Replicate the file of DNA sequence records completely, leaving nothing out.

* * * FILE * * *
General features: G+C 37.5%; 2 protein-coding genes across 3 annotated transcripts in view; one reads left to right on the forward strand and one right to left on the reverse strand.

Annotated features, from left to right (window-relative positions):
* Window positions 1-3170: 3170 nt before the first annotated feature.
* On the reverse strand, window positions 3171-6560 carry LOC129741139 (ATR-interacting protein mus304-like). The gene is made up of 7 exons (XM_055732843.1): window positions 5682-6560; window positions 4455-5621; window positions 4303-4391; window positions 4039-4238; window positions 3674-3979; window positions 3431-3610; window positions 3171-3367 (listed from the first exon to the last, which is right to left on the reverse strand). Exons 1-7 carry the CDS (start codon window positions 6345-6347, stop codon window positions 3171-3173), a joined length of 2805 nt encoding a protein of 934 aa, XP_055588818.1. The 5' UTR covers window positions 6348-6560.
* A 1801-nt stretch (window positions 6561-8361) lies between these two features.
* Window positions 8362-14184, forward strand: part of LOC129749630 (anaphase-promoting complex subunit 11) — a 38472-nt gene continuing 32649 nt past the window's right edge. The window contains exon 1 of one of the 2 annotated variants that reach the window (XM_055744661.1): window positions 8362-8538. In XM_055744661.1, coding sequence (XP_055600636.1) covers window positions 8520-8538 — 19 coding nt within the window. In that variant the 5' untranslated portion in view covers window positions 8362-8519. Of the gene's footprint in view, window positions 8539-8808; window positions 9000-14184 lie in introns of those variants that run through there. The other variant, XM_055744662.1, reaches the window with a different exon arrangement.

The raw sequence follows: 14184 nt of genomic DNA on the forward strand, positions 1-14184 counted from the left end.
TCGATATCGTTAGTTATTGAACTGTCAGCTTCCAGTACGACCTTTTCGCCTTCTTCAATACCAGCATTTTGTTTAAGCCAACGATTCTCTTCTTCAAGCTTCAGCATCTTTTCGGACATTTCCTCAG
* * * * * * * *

General features: G+C 37.5%; 2 protein-coding genes across 3 annotated transcripts in view; one reads left to right on the forward strand and one right to left on the reverse strand.

Annotated features, from left to right (window-relative positions):
* Window positions 1-3170: 3170 nt before the first annotated feature.
* On the reverse strand, window positions 3171-6560 carry LOC129741139 (ATR-interacting protein mus304-like). The gene is made up of 7 exons (XM_055732843.1): window positions 5682-6560; window positions 4455-5621; window positions 4303-4391; window positions 4039-4238; window positions 3674-3979; window positions 3431-3610; window positions 3171-3367 (listed from the first exon to the last, which is right to left on the reverse strand). Exons 1-7 carry the CDS (start codon window positions 6345-6347, stop codon window positions 3171-3173), a joined length of 2805 nt encoding a protein of 934 aa, XP_055588818.1. The 5' UTR covers window positions 6348-6560.
* A 1801-nt stretch (window positions 6561-8361) lies between these two features.
* Window positions 8362-14184, forward strand: part of LOC129749630 (anaphase-promoting complex subunit 11) — a 38472-nt gene continuing 32649 nt past the window's right edge. The window contains exon 1 of one of the 2 annotated variants that reach the window (XM_055744661.1): window positions 8362-8538. In XM_055744661.1, coding sequence (XP_055600636.1) covers window positions 8520-8538 — 19 coding nt within the window. In that variant the 5' untranslated portion in view covers window positions 8362-8519. Of the gene's footprint in view, window positions 8539-8808; window positions 9000-14184 lie in introns of those variants that run through there. The other variant, XM_055744662.1, reaches the window with a different exon arrangement.

The raw sequence follows: 14184 nt of genomic DNA on the forward strand, positions 1-14184 counted from the left end.
TCGATATCGTTAGTTATTGAACTGTCAGCTTCCAGTACGACCTTTTCGCCTTCTTCAATACCAGCATTTTGTTTAAGCCAACGATTCTCTTCTTCAAGCTTCAGCATCTTTTCGGACATTTCCTCAG